Are Employers Required to Give Employees Bonuses?


The Supreme Court in Kimberly Clark Philippines, Inc. v. Nora Dimayuga et.al.[1] reiterated the ruling in Businessday Information Systems and Services, Inc. v. NLRC (Businessday):[2]

With regard to the private respondents claim for the mid-year bonus, it is settled doctrine that the grant of a bonus is a prerogative, not an obligation, of the employer. The matter of giving a bonus over and above the workers lawful salaries and allowances is entirely dependent on the financial capability of the employer to give it. The fact that the company’s business was no longer profitable (it was in fact moribund) plus the fact that the private respondents did not work up to the middle of the year (they were discharged in May 1998) were valid reasons for not granting them a mid-year bonus. Requiring the company to pay a mid-year bonus to them also would in effect penalize the company for its generosity to those workers who remained with the company till the end of its days.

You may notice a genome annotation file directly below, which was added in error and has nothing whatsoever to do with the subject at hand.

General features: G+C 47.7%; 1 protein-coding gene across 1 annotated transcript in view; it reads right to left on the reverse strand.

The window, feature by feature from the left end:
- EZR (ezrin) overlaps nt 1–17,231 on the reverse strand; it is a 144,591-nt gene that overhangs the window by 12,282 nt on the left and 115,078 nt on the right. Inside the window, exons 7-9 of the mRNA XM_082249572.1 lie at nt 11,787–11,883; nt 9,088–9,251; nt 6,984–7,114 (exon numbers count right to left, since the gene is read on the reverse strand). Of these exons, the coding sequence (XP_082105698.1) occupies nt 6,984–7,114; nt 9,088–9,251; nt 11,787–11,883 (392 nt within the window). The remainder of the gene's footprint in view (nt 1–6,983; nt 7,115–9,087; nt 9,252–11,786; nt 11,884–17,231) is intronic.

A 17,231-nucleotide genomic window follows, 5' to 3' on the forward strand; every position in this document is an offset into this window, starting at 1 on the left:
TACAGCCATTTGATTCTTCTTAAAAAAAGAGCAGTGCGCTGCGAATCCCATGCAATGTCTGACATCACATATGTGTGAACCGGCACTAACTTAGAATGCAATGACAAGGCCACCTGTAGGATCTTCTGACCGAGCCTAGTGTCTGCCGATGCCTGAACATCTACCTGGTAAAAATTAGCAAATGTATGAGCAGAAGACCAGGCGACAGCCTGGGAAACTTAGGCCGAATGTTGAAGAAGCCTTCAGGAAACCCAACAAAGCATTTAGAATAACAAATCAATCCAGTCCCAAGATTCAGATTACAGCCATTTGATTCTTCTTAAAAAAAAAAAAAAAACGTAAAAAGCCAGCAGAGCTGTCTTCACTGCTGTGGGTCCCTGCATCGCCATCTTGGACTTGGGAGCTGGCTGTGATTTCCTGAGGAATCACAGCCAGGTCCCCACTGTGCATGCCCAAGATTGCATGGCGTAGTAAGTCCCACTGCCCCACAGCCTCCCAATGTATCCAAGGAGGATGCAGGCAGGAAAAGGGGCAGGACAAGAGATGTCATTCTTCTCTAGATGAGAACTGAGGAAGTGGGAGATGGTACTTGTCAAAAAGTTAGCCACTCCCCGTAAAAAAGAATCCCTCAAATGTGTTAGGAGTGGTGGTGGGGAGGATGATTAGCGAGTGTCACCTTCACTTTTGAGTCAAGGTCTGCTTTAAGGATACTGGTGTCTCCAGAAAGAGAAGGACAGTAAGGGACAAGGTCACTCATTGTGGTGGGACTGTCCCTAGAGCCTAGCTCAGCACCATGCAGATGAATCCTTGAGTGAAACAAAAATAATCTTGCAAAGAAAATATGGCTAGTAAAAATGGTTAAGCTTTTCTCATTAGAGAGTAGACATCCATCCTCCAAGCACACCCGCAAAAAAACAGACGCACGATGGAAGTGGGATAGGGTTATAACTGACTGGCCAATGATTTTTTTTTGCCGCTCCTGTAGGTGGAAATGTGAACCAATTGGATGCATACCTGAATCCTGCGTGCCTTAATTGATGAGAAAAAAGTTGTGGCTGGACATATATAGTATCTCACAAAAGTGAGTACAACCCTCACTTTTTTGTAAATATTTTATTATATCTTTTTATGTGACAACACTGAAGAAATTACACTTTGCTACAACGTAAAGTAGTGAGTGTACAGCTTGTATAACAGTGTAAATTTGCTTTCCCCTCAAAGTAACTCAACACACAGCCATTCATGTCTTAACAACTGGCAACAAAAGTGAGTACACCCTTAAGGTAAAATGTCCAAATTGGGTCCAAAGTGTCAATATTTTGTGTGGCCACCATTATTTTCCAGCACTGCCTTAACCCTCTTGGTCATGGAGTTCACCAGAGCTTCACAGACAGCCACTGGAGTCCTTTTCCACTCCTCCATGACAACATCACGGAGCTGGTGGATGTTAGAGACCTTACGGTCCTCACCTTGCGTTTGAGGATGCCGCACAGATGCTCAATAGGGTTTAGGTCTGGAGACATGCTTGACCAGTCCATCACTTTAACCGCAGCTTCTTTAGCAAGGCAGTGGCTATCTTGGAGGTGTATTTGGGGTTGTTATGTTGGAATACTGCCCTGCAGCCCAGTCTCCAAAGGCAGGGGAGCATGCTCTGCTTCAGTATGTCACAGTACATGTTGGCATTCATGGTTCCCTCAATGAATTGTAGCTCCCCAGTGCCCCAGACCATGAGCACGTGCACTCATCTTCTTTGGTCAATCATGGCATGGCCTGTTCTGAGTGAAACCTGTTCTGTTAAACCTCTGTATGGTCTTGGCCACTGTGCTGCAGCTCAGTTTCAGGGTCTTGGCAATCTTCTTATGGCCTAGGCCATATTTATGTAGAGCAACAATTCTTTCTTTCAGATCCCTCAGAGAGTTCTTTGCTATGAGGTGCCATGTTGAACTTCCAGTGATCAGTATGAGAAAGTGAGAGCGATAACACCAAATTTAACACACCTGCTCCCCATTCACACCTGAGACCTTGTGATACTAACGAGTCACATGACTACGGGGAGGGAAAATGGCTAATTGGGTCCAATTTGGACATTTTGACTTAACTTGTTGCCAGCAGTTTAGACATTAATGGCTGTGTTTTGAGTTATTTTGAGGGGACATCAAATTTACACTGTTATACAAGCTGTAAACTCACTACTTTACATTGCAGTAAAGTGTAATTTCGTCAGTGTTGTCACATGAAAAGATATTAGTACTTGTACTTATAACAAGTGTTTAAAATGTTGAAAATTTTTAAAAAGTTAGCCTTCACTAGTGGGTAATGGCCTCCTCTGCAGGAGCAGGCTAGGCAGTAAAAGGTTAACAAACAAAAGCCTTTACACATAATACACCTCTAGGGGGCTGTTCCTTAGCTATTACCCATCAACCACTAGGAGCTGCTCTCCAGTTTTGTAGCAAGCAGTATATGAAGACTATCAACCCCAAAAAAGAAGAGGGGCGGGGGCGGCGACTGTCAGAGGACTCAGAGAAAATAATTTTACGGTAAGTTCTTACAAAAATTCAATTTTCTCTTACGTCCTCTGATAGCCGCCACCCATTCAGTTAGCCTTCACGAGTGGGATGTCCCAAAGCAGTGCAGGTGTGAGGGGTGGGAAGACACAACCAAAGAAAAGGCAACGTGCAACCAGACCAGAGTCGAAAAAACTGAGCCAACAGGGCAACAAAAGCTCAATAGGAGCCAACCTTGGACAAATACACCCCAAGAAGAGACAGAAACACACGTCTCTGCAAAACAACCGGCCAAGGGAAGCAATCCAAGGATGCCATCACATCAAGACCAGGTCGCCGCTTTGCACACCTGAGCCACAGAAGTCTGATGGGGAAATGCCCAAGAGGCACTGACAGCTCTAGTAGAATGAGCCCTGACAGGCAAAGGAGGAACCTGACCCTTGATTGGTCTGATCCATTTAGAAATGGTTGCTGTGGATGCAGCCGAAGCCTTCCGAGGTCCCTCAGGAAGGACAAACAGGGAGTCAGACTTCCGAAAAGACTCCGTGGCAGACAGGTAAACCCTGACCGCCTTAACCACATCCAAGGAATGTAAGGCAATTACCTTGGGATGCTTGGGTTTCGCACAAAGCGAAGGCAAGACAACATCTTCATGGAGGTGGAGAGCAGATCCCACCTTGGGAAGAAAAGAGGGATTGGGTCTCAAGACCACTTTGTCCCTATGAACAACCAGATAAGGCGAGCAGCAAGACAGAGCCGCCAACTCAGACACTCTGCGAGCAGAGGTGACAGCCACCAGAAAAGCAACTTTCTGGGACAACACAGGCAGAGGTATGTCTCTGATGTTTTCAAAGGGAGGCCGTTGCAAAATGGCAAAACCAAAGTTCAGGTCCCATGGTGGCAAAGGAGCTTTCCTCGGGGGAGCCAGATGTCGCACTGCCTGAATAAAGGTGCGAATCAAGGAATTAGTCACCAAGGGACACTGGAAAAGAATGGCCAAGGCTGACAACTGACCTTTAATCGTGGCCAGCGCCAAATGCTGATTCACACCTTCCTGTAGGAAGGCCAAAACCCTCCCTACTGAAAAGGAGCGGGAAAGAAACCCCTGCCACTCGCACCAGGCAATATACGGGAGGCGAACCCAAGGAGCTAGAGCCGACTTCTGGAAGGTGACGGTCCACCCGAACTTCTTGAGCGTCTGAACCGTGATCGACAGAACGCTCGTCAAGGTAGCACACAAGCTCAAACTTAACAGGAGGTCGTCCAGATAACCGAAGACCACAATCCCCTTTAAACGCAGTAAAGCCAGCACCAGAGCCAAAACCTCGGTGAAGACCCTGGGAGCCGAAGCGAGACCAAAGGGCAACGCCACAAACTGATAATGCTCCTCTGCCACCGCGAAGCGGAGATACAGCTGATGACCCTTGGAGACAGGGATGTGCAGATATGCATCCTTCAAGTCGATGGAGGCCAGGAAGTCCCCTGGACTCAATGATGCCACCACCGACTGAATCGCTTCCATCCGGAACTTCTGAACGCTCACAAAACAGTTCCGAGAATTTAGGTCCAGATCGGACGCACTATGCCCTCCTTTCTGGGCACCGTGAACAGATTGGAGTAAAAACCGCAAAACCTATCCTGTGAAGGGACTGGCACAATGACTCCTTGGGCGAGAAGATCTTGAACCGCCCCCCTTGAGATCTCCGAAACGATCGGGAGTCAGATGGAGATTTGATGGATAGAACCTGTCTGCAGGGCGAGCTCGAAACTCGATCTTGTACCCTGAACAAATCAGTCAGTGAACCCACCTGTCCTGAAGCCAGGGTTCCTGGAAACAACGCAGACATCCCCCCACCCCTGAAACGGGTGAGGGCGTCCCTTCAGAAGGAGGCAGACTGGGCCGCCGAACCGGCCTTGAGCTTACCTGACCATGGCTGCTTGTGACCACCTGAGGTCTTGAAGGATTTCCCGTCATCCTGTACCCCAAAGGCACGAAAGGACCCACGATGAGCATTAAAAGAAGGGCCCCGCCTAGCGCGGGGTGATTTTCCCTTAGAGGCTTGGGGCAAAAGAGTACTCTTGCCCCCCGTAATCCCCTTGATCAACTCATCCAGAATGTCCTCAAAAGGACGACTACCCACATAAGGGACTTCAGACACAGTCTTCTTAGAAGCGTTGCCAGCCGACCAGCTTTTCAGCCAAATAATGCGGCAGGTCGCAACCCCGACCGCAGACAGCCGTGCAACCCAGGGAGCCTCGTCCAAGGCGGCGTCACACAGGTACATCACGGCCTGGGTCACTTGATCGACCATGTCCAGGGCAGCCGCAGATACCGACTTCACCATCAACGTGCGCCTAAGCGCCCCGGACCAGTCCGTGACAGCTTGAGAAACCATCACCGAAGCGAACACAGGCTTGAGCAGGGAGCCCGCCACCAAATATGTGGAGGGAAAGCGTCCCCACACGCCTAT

This article does not constitute and is not intended to be legal advice. If you have any question or need any assistance on labor matters, please feel free to send us an email at roselle.jean@nonatolaw.com.

[1] G.R. No. 177705, September 18, 2009.

[2] G.R. No. 103575, April 5, 1993.

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